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Every year the king of France had relapses of his frenzy, without any physician or surgeon being able to prevent it. Some indeed had boasted that they would restore him to health but it was soon found they laboured in vain. The king's disorder never ceased until it had run its course, in spite of prayers and medicines. Some of the physicians and sorcerers who attended the king, on finding their labour lost, declared the king must have poisoned or enchanted by some pernicious herbs. This agitated greatly the minds of the nobility and people, for these sorcerers affirmed, the better to gain belief, that the king was under the power of sorcery, and that they knew it from the devil who had revealed it to them. Several of these conjurors had been burnt at Paris and Avignon, for having gone so far as to say that the duchess of Orleans, daughter to the duke of Milan, was the cause of this mischief, that she might succeed to the crown of France. This was so much believed that common report said she had frequently practised such arts, and that, so long as she was near the person of the king, he neither would nor could regain his health. It was therefore necessary, to put an end to this slander, that the duchess of Orleans should quit Paris. She went first to reside at Asnieres, a very handsome castle near Pontoise, that belonged to the duke her lord, and then to Neufchateau, on the Loire, which also belonged to him. The duke of Orleans was very melancholy on hearing such injurious reports against his duchess which he dissembled as well as he could, and never on this account quitted the king or court, for he took pleasure in attending public business and the different councils on the affairs of the realm.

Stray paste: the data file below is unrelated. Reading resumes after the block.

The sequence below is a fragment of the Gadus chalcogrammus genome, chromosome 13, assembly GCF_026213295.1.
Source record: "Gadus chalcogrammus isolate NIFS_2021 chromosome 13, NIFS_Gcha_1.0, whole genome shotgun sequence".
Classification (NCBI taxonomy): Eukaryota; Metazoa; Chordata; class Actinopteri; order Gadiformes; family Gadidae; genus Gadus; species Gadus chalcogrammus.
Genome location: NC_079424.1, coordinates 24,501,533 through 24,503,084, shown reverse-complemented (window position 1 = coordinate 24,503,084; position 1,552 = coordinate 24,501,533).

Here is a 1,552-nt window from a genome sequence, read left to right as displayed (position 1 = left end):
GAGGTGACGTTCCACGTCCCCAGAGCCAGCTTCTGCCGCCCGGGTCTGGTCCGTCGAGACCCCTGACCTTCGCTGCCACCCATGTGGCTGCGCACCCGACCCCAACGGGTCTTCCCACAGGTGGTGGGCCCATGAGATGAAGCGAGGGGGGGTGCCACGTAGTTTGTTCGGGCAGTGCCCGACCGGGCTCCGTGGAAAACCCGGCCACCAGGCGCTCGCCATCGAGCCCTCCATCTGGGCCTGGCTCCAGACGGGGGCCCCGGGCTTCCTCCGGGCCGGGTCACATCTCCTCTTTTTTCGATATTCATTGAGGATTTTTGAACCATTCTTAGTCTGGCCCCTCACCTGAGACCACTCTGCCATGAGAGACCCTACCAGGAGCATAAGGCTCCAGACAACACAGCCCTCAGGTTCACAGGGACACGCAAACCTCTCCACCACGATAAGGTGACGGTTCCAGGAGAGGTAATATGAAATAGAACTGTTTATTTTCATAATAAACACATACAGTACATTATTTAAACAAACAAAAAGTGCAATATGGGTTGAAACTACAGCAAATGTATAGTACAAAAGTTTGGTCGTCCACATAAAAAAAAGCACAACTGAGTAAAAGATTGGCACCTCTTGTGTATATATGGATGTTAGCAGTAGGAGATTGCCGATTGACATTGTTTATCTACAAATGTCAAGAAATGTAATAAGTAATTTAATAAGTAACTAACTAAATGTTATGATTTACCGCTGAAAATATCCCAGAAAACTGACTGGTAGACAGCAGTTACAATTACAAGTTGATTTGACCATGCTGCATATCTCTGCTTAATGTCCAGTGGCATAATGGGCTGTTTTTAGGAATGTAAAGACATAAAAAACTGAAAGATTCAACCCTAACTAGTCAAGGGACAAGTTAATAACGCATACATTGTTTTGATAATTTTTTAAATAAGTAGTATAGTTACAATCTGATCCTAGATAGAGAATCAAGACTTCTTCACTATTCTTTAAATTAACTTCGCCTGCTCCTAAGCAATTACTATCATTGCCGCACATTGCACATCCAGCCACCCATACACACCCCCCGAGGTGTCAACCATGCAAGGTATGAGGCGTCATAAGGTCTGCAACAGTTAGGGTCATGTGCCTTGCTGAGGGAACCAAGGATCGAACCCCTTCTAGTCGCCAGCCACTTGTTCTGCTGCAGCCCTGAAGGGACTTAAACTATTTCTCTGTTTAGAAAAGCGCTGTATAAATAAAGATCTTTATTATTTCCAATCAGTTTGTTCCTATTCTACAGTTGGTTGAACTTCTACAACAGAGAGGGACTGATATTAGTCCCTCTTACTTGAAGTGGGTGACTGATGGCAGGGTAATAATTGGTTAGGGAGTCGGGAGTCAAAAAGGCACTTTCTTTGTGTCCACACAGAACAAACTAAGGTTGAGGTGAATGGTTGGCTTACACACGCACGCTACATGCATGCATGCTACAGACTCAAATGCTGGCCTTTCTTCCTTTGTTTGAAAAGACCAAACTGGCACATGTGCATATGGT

Galeas, duke of Milan, was duly informed of the infamous crimes his daughter, the duchess of Orleans, was accused of. He deeply felt the injury, and had twice or thrice sent ambassadors to France, to exculpate his daughter to the king of France and his council, offering, at the same time, a knight or knights that should engage in mortal combat any person who should dare to accuse his daughter of such iniquitous and treasonable practises.


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